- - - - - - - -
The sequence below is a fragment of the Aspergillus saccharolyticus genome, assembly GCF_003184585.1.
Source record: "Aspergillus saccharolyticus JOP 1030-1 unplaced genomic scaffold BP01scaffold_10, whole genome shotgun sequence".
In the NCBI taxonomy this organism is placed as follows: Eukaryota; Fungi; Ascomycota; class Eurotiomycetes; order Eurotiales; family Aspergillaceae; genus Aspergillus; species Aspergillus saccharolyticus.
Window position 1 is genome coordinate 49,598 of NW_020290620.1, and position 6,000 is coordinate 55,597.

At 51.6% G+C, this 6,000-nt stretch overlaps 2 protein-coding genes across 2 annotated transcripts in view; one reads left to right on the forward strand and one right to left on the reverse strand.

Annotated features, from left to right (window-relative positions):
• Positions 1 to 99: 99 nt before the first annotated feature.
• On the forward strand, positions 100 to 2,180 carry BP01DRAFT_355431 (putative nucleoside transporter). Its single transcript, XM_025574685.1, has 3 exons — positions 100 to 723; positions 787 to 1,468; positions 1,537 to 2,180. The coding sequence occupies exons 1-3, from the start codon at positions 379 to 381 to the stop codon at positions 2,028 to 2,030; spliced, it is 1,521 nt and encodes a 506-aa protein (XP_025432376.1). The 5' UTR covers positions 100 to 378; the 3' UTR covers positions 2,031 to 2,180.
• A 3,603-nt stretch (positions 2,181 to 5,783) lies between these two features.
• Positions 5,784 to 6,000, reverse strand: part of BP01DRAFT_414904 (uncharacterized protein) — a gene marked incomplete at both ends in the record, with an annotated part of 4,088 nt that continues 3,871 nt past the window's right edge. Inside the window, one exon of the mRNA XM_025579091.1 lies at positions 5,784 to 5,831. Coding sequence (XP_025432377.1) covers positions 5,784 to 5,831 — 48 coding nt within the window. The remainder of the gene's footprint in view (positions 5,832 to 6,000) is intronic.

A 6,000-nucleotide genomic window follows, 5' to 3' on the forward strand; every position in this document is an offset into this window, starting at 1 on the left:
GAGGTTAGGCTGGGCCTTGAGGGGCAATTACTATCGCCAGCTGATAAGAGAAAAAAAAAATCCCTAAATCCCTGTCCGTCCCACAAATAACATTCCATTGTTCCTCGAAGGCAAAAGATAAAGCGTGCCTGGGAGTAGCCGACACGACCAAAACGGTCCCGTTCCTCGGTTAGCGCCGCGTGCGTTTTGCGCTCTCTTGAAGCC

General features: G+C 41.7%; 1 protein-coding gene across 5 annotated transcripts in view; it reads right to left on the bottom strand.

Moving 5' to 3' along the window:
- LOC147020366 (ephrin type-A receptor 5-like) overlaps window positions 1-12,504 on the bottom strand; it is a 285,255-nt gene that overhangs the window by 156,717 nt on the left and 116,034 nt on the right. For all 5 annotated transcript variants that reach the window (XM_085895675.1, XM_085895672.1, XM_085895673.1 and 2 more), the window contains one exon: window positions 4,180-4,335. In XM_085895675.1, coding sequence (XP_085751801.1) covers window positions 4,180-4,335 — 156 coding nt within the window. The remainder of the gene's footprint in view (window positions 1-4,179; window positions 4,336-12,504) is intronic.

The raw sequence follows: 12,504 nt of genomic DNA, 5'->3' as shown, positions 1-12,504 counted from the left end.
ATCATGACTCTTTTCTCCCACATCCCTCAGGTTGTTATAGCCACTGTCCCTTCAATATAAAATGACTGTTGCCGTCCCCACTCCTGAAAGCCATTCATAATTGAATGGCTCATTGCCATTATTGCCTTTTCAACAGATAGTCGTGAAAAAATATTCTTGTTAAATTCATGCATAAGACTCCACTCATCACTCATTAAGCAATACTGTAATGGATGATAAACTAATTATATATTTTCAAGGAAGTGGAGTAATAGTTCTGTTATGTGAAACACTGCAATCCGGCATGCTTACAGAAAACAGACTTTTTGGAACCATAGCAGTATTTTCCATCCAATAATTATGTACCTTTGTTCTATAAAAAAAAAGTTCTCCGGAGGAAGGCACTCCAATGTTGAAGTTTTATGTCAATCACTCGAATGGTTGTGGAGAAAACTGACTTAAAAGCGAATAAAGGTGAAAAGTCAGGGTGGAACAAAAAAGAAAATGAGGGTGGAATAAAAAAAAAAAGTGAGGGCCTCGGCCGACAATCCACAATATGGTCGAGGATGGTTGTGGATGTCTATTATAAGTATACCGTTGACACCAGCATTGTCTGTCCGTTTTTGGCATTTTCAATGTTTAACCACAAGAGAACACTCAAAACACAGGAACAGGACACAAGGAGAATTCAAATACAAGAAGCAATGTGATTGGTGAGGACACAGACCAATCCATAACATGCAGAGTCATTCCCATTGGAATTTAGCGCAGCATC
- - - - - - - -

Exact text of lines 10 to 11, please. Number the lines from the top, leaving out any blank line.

• Positions 5,784 to 6,000, reverse strand: part of BP01DRAFT_414904 (uncharacterized protein) — a gene marked incomplete at both ends in the record, with an annotated part of 4,088 nt that continues 3,871 nt past the window's right edge. Inside the window, one exon of the mRNA XM_025579091.1 lies at positions 5,784 to 5,831. Coding sequence (XP_025432377.1) covers positions 5,784 to 5,831 — 48 coding nt within the window. The remainder of the gene's footprint in view (positions 5,832 to 6,000) is intronic.

A 6,000-nucleotide genomic window follows, 5' to 3' on the forward strand; every position in this document is an offset into this window, starting at 1 on the left: